Learn how to can food

I think farm food waste is a huge problem, but it's not the farmers’ fault. It is the ignorance of the people.

Most people don't know they can eat pumpkins and squash in a variety of ways that are extremely filling, cheap and delicious. We have been curated into cooking and eating a certain way, so when we see oddly shaped squash that are unique colours, we only see them as table decorations and not what should be filling the dishes on the table.

I started food preserving (food) in my teens out of curiosity. It has now turned into a full time hobby and passion. Almost all vegetables can be preserved through water bath canning or pressure canning. The problem is the lack of knowledge to do so.

Most people don't do this anymore as it takes too much time and (some feel it) is too costly. But to those who say it is too costly, I would say, they’re buying the wrong produce.

I am a dedicated customer of Paynter's Market (in West Kelowna), which routinely throughout the summer, sells its misshapen and semi-bruised fruit at 50 cents per pound.

I have picked up wind-fall peaches for 20 cents per pound. I have jars of jam that have cost me as little as $1.20 to make (this includes all ingredients that went into the jam.)

I bought flats of squash last winter from a farm that sold however many squash you could fit into the flat for $20. I pressure canned them and ended up with 14 quarts of squash, ready to eat or turn into soup. That's $1.40 per quart.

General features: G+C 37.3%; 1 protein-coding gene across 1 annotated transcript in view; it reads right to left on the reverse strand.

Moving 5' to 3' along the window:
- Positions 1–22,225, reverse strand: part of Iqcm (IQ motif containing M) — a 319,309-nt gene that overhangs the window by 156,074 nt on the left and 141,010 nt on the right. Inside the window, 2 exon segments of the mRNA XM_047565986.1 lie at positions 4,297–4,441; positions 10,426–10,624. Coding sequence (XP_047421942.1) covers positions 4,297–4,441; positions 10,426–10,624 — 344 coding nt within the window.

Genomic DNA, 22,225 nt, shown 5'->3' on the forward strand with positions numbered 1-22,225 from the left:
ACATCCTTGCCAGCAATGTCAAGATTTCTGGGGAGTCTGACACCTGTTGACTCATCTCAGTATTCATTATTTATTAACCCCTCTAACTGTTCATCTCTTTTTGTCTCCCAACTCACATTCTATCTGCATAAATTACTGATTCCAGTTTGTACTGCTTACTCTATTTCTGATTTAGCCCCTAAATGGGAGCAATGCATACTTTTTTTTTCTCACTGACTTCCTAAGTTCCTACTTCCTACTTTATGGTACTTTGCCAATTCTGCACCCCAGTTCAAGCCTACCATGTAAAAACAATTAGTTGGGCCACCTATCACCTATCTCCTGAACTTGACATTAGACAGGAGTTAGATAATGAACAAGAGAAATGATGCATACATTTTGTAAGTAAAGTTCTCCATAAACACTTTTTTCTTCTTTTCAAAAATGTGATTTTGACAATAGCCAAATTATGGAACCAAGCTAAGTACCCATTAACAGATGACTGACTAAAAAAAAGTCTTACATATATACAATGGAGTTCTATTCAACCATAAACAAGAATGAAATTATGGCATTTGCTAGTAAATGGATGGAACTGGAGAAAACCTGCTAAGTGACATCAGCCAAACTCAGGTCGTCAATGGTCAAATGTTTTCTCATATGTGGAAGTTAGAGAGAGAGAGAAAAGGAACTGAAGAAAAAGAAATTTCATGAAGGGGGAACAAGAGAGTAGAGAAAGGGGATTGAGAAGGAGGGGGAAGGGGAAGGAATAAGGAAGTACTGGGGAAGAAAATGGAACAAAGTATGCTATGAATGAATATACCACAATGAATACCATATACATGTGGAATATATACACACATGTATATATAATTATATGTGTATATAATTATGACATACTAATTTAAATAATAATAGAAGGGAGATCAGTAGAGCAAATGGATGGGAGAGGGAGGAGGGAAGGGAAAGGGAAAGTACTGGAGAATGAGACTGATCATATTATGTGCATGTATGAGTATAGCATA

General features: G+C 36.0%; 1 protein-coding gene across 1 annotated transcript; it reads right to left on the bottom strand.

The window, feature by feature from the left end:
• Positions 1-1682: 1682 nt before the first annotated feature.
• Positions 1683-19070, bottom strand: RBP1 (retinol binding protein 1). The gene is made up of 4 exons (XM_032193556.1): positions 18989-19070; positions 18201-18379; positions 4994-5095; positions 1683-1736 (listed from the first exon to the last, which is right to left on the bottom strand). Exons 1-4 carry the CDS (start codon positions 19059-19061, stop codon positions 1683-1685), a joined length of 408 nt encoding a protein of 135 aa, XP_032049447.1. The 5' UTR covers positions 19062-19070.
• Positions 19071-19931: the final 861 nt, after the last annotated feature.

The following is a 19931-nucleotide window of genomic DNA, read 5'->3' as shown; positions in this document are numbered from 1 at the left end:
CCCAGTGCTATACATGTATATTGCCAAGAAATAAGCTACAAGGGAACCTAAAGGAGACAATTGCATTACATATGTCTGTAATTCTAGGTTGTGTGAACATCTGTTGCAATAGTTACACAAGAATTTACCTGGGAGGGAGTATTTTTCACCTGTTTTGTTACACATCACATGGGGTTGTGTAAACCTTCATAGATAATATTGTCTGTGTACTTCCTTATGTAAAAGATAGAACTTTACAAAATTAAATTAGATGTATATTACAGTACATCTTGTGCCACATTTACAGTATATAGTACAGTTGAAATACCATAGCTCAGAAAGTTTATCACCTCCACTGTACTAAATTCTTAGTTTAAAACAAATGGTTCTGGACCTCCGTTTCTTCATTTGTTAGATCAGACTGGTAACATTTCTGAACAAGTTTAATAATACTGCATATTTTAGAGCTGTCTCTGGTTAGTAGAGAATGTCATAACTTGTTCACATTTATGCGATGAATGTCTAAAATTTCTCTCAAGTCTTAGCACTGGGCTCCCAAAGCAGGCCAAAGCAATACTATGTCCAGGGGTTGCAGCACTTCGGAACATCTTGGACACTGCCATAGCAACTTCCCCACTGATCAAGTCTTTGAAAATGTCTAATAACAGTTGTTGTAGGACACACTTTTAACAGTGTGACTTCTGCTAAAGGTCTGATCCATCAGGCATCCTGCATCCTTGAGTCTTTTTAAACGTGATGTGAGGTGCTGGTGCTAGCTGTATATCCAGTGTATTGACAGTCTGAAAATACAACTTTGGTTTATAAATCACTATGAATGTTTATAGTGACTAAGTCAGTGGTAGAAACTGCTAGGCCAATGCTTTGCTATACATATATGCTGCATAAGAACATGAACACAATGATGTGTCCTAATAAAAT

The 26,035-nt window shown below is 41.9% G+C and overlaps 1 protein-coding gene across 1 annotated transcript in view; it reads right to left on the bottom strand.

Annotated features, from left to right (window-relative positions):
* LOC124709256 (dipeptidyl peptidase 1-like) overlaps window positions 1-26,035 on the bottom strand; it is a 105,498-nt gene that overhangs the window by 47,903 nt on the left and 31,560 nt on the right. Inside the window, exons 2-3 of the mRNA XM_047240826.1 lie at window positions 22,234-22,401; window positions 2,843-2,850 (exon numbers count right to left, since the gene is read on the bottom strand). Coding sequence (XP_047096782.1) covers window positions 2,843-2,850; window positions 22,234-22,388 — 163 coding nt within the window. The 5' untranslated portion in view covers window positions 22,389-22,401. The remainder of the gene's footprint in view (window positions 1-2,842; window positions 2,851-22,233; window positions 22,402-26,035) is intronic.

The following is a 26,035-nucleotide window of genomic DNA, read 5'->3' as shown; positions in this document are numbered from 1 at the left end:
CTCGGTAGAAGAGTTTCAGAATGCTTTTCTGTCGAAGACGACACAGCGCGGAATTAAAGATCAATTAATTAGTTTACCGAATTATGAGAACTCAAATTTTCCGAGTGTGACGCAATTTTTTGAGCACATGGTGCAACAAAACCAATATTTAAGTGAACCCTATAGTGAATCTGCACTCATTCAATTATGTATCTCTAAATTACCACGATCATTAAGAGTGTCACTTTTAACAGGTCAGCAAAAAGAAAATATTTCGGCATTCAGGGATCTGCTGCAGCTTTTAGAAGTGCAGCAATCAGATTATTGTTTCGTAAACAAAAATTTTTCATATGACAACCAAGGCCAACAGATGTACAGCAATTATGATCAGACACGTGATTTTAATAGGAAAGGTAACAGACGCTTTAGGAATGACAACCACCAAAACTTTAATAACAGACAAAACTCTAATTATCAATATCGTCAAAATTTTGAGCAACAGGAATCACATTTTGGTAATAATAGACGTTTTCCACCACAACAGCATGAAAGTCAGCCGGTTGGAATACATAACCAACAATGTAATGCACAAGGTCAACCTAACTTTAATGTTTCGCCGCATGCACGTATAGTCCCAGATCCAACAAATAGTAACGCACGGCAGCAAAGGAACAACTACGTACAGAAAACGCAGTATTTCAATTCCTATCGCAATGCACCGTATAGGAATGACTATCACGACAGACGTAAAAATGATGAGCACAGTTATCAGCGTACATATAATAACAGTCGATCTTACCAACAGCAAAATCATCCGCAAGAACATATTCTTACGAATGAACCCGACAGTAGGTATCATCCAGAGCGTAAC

The problem is not the farms, the problem is the people.

We have lost touch with our food—what it is, how to cook it, how to make it taste delicious and how to preserve it. The squash I canned last year will sit good on my shelf for five-plus years as per safety guidelines.

Recently, Paynter's Fruit Market put out bags of apples, left over from its season, for purchase. Alongside those apples was a bin of free apples and pears and a few butter nut squash too.

Yes, they are a bit small, ugly and some were bruised, but the apple butter I plan on making with the apples doesn't care. Further more, it was free, making my final pints of apple butter under $1 each after added the ingredients.

Farming hasn't changed. Seeds are planted, plants grow, food is created. I worked a season in the market at Paynter’s, simply for a love of the farm and a desire to learn more about agriculture. It blew my mind how many people I had to educate on what was grown and that yes, you can eat it.

Recently, my husband and I were driving along Rutland Road to the YMCA and I saw all the pumpkins not purchased after halloween, covered in snow. It saddened me that so much food was sitting there with a future of rotting when so many people are struggling to buy groceries. Those pumpkins were not just suitable for carving as lanterns, but capable of becoming the most delicious, and filling soup. Not only that, it's dead easy to make.

I would encourage more people to learn about how to preserve food, how to get in touch with their local farms to purchase the overflow at a cheaper rate.

I know farmers hate seeing their crops go to waste, and if it came down to it, would rather give it away than see it rot.

We don't have a food shortage in Canada, and especially the Okanagan. We have a shortage of knowledge on how to eat and preserve the food that our region grows.

Don't know where to start? I learned most of what I know onYouTube.

Shonah Nykiforuk

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